MY REACTION: Writing a novelization of someone else's screenplay must be a daunting task.  The characters are already there and so are their essential feelings, but all of that "stuff" that authors usually reveal in a carefully chosen blend of  characters'voice of self reflection, omniscient narrator's descriptive eye, and action has been defined by someone else through a camera's lens and action.  Much as I like movies, life through the camera lens usually means that much of a character's inner essence just isn't fully developed.    Viewers are left to assume much and sometimes that fails.  When the movie being viewed is based on a book I've read, I find myself relying on all those character nuances I'd read to help me better understand the movie. When reading MOMS' NIGHT OUT, I had almost the opposite reaction.  My mind kept wanting to start the play button.  I could hear and see the scenes, especially the closeups.  Not having yet seen the movie, I still had the feeling I was reading words that were trying to capture what someone else had filmed.  That does not mean I did not like the story or the characters; I did find MOMS' NIGHT OUT entertaining in a frantic, over the top way.  I especially liked Sondra who has spent her entire marriage trying to be the "perfect" pastor's wife, when being the real Sondra was all she needed to do.

I admire Tricia Goyer's busy literary career and I understand the film's creators selecting her to write the novelization, I am just not sure why we needed the novelization.  If its sole purpose was to promote the movie, then it succeeded because I kept thinking I should be watching this story, not reading it.  If the publishers really wanted a story about several moms-- overworked, under-appreciated, and lacking self-confidence, then I really think they should have given Tricia Goyer an open project and she would have created a story with all those voices of self-reflection, onmiscient narrators, and original actions scenes that more successfully define a worthwhile read.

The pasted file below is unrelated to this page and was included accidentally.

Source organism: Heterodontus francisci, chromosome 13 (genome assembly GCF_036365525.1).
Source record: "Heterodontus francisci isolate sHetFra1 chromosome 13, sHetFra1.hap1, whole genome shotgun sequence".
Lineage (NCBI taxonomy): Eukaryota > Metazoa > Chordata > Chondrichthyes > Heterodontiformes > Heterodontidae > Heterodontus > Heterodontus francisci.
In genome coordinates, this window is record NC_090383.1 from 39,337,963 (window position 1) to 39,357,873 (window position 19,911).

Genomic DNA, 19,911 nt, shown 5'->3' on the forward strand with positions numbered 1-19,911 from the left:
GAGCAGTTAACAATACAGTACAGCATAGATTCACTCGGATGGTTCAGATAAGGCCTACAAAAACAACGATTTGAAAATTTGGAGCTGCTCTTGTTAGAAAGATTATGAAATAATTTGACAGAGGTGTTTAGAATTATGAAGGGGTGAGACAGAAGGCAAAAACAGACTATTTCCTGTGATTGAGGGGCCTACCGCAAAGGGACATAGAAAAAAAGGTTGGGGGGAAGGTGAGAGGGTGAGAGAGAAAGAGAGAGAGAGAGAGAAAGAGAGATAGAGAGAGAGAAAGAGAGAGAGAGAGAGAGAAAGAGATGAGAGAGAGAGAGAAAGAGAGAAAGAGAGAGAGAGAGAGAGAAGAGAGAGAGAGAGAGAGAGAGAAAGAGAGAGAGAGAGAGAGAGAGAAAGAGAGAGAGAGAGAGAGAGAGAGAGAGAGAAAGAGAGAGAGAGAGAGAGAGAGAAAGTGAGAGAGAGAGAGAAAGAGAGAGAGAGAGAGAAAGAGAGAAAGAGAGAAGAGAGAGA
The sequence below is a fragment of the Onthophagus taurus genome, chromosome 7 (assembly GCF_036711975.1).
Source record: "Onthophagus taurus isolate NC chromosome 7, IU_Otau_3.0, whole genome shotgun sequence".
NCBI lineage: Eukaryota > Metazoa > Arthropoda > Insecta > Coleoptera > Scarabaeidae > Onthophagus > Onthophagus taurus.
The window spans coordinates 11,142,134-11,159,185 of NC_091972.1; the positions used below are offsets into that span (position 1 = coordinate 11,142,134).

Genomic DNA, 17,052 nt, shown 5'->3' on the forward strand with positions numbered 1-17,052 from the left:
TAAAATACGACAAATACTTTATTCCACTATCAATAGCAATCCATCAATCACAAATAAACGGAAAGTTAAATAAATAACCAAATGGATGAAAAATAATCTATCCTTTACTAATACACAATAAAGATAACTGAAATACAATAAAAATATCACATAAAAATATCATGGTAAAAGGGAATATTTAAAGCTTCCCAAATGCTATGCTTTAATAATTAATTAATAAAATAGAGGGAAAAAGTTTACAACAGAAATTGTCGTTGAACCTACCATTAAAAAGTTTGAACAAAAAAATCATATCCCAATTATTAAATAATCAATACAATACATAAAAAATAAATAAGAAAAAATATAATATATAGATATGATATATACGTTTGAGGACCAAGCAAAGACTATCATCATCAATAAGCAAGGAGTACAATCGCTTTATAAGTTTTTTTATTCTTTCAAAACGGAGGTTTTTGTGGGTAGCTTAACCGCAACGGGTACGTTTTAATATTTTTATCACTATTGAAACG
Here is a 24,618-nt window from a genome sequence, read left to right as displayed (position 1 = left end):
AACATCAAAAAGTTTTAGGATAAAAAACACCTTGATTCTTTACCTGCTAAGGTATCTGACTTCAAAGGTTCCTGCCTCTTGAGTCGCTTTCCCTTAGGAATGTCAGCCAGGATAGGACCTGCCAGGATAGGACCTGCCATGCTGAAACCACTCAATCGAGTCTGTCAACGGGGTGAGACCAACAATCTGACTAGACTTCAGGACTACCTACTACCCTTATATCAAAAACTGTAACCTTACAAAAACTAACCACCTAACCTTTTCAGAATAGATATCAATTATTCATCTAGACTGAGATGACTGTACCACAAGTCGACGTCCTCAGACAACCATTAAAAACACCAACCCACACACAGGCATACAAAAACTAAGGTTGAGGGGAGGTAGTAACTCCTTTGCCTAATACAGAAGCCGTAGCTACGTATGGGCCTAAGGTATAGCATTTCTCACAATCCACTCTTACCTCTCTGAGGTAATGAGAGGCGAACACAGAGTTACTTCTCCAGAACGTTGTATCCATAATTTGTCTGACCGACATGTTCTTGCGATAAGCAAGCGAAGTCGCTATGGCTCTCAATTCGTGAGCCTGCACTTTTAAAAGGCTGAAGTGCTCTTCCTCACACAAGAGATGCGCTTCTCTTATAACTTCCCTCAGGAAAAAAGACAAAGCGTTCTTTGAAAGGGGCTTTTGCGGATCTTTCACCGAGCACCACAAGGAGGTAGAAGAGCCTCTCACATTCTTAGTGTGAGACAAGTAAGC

I am looking forward to seeing MOMS' NIGHT OUT which I think is one of those wildly over the top movies that can entertain us with its blown out of proportion view of life.  I've heard that there has been some controversy about the whole stay at home mommy crisis that prompts the night out in the movie.  In 2014, I think that is just a foolish criticism.  Motherhood is a 24/7 job whether you stay at home, work in a glass office, or serve drinks at the bowling alley (like Bridget in the book). Way back when our kids were little, we made the decision that I would stay home.  That required many monetary sacrifices, but we made it.  When our youngest was 4 or 5, I went back to work.  Let me say, there were days in both lifestyles when I felt the same as Allison in the book, especially since my husband worked a night shift for over 20 years!  Both working mothers and stay at home mothers need more support from their families, communities, and even their church homes.  I was delighted to see that a devotional book has been put together to support MOMS' NIGHT OUT.

I received a copy of MOMS' NIGHT OUT from LITFUSE for my honest review.